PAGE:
For his reading comprehension notebook this week, Calvin picked The Book of Three. It's the first in the five book series, The Chronicles of Prydain, by Lloyd Alexander. Taran, a young pig-farmer, is chasing a runaway pig when he meets a prince, and thus begins his quest to become a hero. Calvin was unable to put this one down.

 

 

Calvin was also reading Carl Sandberg's Rutabaga Stories. It was a favorite of my dad's when he was little, so when we found his old copy, Calvin decided to give it a try. It's a collection of stories that display Sandberg's talent for the truly absurd. And hilarious.

Friday
Oct242014

Weekly book shelf, 10/24/14

In History, we're up to the Merovingian Dynasty. We have used the Life and Times biography series for a few different points in history. I'm not in love with the books—they're a little disjointed for me. With all their insets and sidebars, or sidetracks, they're a little too like a textbook or one of those DK factoid explosion books that I try so hard to avoid. Also, right out of the gate, in the very first paragraph, the white Christian bias was loud and kicking. Still, these books do provide a pretty good general idea of the era in which these famous people lived.

In science we revisited the concept of seasons and the various movements of our multi-colored orb that brings about the seasonal and daily variations we observe in our neck of the woods. No books, just a few demonstrations with a globe and a flashlight.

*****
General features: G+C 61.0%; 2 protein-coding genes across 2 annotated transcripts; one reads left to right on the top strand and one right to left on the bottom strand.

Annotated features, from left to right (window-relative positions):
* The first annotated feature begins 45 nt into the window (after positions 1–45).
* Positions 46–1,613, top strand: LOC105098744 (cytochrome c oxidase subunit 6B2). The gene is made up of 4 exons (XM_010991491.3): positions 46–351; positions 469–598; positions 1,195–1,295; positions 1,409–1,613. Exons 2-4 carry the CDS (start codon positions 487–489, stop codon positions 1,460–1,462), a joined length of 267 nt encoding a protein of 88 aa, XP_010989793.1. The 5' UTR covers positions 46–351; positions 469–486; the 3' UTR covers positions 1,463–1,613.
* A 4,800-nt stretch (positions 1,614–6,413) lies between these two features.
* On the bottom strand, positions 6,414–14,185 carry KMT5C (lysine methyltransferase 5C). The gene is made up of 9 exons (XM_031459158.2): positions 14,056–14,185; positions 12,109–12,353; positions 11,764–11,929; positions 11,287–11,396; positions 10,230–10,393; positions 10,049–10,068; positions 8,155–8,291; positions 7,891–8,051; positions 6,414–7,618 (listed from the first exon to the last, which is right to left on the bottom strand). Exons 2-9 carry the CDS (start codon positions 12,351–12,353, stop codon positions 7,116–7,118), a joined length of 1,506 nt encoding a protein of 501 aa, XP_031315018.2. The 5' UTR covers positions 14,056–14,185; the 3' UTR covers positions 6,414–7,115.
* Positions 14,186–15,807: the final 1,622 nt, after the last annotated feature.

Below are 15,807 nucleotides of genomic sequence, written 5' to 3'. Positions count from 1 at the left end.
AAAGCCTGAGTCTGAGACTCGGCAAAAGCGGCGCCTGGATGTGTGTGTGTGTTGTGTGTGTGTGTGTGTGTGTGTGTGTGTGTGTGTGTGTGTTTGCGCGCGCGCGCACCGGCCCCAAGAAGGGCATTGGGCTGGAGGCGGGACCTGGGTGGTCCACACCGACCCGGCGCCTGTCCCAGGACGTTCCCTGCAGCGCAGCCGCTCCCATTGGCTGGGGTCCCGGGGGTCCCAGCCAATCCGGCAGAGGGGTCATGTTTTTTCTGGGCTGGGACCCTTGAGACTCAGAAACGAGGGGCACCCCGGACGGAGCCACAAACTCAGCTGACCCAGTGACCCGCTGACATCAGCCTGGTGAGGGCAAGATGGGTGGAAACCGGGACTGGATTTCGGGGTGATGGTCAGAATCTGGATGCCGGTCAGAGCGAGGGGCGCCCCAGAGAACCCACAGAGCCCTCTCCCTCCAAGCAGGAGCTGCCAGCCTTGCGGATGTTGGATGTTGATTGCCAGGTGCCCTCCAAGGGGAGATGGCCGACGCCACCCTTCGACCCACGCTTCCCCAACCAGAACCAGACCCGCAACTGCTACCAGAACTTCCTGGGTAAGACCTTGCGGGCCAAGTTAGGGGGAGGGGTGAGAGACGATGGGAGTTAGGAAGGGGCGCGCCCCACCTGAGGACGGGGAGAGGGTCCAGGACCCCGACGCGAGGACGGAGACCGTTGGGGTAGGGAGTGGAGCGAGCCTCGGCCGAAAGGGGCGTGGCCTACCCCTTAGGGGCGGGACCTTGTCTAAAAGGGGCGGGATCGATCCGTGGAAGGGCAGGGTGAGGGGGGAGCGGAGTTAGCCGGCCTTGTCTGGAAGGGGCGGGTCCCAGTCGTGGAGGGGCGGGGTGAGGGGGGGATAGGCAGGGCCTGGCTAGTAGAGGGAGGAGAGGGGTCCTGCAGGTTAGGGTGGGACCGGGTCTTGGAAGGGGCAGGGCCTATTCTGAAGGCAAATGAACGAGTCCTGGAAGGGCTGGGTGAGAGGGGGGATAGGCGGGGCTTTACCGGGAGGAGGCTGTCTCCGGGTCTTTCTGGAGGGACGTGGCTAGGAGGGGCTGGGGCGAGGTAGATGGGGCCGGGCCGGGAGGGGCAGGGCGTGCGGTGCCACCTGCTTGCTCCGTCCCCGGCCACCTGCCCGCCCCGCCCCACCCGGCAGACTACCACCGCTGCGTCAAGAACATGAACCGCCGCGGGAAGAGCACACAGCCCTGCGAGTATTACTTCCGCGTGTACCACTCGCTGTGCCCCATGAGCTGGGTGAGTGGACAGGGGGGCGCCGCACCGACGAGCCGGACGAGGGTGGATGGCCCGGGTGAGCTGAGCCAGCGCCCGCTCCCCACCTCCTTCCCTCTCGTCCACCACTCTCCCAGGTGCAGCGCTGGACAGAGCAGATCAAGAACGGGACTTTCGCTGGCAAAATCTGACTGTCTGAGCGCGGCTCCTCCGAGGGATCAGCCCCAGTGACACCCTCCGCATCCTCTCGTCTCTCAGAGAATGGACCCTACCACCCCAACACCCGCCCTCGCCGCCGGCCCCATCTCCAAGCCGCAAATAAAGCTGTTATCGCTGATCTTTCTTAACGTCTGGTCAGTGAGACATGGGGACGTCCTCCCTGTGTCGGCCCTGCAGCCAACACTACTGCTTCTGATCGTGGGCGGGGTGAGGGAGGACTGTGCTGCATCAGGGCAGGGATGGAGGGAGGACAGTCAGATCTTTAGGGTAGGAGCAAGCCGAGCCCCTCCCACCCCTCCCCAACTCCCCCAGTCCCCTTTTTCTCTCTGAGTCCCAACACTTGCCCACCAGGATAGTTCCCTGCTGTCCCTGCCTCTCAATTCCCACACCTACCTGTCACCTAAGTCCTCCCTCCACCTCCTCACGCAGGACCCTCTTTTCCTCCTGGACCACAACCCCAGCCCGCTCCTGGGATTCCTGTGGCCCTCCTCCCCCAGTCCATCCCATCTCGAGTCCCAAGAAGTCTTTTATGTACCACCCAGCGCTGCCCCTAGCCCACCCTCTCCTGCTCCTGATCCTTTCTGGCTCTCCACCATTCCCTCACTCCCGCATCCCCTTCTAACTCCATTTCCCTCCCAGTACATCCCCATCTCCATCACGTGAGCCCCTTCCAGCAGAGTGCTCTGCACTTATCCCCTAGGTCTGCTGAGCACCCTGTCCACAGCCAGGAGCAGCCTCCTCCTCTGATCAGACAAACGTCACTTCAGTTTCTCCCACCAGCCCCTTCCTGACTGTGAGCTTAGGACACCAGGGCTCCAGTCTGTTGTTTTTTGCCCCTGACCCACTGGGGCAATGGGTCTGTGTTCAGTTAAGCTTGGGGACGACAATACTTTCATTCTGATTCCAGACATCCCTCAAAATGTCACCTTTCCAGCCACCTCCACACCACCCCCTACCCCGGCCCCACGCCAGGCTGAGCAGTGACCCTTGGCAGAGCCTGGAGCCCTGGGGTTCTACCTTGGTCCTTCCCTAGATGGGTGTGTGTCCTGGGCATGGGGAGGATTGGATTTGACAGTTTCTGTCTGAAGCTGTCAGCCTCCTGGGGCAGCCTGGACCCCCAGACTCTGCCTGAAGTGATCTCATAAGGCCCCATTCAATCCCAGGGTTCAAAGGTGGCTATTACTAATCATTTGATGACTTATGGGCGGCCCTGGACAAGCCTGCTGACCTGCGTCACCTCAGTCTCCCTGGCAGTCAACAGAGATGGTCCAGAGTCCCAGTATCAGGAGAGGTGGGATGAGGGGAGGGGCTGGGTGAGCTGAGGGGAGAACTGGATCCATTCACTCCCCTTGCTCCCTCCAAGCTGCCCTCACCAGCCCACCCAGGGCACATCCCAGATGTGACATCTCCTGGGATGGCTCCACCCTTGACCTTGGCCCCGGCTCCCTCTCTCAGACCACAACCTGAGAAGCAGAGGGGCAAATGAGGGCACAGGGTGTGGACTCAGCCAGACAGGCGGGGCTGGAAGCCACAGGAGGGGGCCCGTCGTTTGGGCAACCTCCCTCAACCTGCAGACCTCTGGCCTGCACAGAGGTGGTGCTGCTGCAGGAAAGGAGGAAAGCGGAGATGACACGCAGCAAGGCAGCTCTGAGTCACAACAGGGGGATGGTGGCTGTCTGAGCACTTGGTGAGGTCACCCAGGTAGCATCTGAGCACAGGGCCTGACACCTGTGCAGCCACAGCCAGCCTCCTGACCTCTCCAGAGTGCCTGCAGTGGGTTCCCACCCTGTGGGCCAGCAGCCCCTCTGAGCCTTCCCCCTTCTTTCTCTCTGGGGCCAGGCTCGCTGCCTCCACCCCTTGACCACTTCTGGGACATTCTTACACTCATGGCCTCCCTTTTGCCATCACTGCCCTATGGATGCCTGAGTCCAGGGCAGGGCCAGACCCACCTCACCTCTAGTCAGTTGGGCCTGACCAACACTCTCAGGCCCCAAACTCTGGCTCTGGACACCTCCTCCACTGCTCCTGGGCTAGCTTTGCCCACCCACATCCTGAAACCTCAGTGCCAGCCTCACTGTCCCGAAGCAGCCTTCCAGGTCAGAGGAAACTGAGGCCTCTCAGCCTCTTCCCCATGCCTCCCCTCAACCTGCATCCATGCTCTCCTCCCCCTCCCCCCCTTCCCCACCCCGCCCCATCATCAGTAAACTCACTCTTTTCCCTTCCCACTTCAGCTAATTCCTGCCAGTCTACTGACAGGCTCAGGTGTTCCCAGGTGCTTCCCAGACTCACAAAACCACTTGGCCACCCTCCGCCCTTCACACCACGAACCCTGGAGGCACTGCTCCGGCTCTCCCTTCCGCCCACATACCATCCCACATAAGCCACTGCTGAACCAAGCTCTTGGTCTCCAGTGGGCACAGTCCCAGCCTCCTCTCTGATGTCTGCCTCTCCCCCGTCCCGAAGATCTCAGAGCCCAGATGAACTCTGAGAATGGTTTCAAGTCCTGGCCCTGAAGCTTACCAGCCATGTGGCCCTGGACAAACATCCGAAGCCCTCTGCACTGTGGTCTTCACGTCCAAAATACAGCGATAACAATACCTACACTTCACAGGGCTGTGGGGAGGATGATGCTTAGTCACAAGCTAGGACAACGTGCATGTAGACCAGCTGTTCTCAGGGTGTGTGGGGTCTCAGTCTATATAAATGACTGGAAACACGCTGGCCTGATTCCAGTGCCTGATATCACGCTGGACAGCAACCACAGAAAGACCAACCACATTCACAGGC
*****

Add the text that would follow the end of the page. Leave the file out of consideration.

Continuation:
One of my favorite parts about this week was our return to poetry performance. When we first started with more curriculum based learning, poem memorization was a big part of our weekly efforts. When we switched to our new curriculum, although we were still studying poetry, the memorization component kind of went out the window. But this week, after spending some time with Tennyson's The Charge of the Light Brigade, Calvin asked to memorize it. We have lots of poetry books, but we used Kennedy's book for this occasion. We also used The Poetry Archive for an amazing audio file of Tennyson reading his own poem.

Continuing in the tradition of October ghost stories, Calvin read The Ghost of Thomas Kempe this week. It is the story of a young boy who is being bullied by a ghost. Framed for destruction wrought by the ghost throughout the town, and believed by only two of the townspeople, he turns to a local man to help him get rid of the ghost's harassing presence. You can also read Calvin's review.